Allsaw by lowering your TCC offset to -10 you dont throttle faster , your temperature actualy gets to 90 a bit harder. And with a undervolt if the paste job is done right you shouldent even hit 90.


Mine after repaste for reference.

1. In game https://ibb.co/NmZMkRB You can se frequency and temperatures
2. HwInfo https://ibb.co/bgRsRny Detailed info
 
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TyraelArch

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My journey is coming to an end, for now.

My MSI laptop has a manufacturing defect on heatsink/die, causing improper contact and pressure, lowering heat transfer.

I used a black marker on die and did several assemblies to check where the contact was good, then I sanded these places to make the rest come into contact, a flush mate between surfaces.

Before lapping: small contact area, manufacturing defect

Sanding the heatsink:

Improved contact, although not perfect:

Data and graphs:
First: Core temperatures after repasting with Cooler Master Gel Maker (some difference, but not huge)
Second: Core temperatures 20 days later, massive increase in core temperature differences, pumpout effect due to heatsink/die improper contact.
Third: After sanding the heatsink to improve contact with die.
Fourth: Power output during cinebench r23, yellow is after lapping/sanding the heatsink, managed to go from 56W (red) to around 76W, this means 37% increase in power output = more performancee!


There is still some uneveness in contact, next time i will make it a little better.

MSI, PLEASE FIX YOUR MANUFACTURING PROCESS!
 
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TyraelArch

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I curious dough how did you repaste it? Did you spread the paste by hand on the die by any chance? Becouse what you describe there can only be a shitty replacement job , no offence to you. Allsaw by doing that tou can spread it uneven making gaps in the compund. What you describe there of a concave or convex situation where the die dosent apply the same ammount of presure to the heatsink its basicly micromillimeter stuff what you cannot see by eye , and can only be measured by machines or a good micrometer , in the case that you did not actualy bend the heatsink when removing it.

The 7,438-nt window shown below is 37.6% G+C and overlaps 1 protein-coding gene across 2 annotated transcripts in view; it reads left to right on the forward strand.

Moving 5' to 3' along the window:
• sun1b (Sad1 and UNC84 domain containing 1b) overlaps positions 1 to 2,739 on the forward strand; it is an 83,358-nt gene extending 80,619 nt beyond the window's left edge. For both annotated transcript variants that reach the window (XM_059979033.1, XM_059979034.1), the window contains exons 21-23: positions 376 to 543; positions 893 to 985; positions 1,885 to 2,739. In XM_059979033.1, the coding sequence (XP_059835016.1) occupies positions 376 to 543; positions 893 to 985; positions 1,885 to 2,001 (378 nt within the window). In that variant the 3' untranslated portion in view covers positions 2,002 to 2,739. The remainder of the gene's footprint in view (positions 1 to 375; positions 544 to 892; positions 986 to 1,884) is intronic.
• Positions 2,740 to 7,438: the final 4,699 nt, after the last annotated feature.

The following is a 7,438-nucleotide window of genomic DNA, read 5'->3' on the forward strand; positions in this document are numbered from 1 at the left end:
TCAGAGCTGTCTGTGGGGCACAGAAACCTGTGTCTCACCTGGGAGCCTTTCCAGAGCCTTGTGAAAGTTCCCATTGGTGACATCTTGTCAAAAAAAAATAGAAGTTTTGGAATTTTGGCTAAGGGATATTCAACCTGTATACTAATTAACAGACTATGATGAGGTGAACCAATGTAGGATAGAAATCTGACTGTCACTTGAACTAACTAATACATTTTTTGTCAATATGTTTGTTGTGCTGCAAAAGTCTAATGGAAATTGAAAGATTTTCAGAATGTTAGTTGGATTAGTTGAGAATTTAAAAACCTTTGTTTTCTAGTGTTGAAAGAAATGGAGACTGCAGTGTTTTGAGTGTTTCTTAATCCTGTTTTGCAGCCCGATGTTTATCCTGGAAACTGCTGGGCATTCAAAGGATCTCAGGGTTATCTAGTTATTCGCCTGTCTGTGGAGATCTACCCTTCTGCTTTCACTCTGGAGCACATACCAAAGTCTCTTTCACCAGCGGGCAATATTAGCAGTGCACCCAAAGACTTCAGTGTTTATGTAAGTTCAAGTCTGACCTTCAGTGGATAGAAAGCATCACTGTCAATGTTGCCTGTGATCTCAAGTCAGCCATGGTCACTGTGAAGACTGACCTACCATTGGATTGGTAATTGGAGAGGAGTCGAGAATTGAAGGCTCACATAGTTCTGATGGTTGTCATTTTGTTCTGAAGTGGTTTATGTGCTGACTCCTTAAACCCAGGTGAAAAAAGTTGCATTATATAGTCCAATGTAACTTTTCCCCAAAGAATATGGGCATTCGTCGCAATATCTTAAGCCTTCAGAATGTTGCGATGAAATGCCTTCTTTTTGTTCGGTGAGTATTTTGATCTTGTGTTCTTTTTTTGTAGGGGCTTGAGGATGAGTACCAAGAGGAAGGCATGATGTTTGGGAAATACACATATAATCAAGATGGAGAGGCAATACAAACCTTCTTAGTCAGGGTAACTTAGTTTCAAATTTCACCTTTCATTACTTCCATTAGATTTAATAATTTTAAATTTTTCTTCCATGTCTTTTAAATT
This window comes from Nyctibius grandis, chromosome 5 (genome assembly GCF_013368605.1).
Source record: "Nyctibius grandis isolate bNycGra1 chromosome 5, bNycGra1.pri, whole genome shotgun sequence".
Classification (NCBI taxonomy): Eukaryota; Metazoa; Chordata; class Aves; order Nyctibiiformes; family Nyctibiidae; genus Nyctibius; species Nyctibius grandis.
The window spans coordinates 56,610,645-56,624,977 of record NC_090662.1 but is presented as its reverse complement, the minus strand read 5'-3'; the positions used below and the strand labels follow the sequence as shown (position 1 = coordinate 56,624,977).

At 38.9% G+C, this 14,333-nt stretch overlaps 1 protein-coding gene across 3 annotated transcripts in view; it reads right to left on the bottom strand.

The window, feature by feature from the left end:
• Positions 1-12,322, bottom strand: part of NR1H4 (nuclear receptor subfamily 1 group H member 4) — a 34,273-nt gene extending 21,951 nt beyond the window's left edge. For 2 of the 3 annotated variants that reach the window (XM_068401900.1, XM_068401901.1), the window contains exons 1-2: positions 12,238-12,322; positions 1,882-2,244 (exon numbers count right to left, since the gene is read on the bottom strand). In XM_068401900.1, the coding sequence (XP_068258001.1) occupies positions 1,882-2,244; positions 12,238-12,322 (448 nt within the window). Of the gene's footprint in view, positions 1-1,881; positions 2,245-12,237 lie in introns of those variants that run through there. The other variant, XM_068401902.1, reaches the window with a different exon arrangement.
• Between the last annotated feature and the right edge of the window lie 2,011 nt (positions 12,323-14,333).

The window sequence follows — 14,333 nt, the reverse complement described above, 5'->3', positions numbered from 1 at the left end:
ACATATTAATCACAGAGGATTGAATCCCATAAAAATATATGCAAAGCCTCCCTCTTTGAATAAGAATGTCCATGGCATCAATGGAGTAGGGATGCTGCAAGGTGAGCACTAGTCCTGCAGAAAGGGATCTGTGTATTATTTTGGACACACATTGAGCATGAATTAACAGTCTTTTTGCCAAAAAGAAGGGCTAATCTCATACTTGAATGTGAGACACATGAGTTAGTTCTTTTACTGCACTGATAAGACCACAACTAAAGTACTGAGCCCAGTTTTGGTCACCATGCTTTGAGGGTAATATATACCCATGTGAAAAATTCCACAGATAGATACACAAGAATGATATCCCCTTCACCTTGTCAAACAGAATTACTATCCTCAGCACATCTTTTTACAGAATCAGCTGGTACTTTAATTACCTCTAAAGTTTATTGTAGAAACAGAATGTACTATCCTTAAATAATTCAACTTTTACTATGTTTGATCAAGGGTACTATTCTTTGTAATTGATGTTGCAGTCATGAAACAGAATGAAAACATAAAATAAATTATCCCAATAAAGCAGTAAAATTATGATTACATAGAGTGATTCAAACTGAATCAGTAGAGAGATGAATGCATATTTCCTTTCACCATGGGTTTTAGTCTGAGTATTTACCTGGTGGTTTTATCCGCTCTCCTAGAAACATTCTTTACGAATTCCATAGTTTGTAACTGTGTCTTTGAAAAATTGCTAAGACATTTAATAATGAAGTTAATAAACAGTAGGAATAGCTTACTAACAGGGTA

If replacement of the thermal compund is done right the temperatures are not allowed to return to what they where especialy after 1 week of use. (did you whipe the thermal paste pads from the vram and mosfets and replaced it with normal thermal paste by any chance)? thats a white or pink thermal compund usualy more jelatinous that the normal thermal paste for the CPU and GPU.

For a even repaste you need a straight THIN line on the CPU die and a small pie sized blob on the GPU die straight in the middle of it . No more , no less.

My advice to you is do the repaste again , and im hoping to god you didnt whipe the pink thermal pads off ( that is special k5-pro) thermal pad not paste.

Allsaw by lowering your TCC offset to -10 you dont throttle faster , your temperature actualy gets to 90 a bit harder. And with a undervolt if the paste job is done right you shouldent even hit 90.


Mine after repaste for reference.

1. In game https://ibb.co/NmZMkRB You can se frequency and temperatures
2. HwInfo https://ibb.co/bgRsRny Detailed info
I removed and reapplied K5 pro on all the memories and other components that originally had it, do not worry.
The degradation is due to uneveness of heatsink/die, accelerating the pump-out effect.
 

Worfy

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Well if your certain thats the cose then good luck fixing it.

Pump out effect does not ocur in 2 week btw it takes allot of time , coper is still a metal and does not change its form that fast. its not a plastic.

I bet when you reopened it the thermal paste was still on the die and some of it around it ,but thats due to the mounting presure not the pump out effect.Mounting preasure witch sits around 10-13 pounds depends on the vendor . That preasure for such a small surface area is preaty big. What you are showing there is micromillimeter measurments , and listening to 1 youtube rewiever does not mean that its the right choice , and i can ashure you 100% its not , based on the facts and examples listed bellow.

I hope you get it resolved , but if you had warranty on the machine is gone now.

''Fourth: Power output during cinebench r23, yellow is after lapping/sanding the heatsink, managed to go from 56W (red) to around 76W, this means 37% increase in power output = more performancee! '' 10750H is not designed to hold 76W of power sustained. its not a HK cip its a H (non overclockable) . You basicly screwed your warranty based on a hunch.

Btw Some cores heat up more than otheres due to the fact that they take the load of the next core to it to pump more performance as seen in this photo https://ibb.co/wg92DXS. (i7-10870h) I have TCC offset at-10 that why you see throtteling ocur at 90 and not 95. That's why you see core x and y throtteling and the rest stay cooler , thats normal CPU usage . as for the power limits , you have your PL2 short burst up to a ''X'' ammount of wats normaly 75-90W for a few seconds (remember thats PL2) (1 or 2 seconds) than the PL1 kicks in for sustained frequency lowering the power ussage drasticly , basicly around 40-50 w of power even lower if heavy throtteling occurs can go as low as 30W if needed , not more. The 10750h is not designed to sustain 4 Ghz on 6 cores , it holds 3.5/3,6 maby 3,7 if the silicon is good , its the lower end of the 10'th gen i7 line and its not designed to hold 60+wats of power for sustained time no mather how much you want.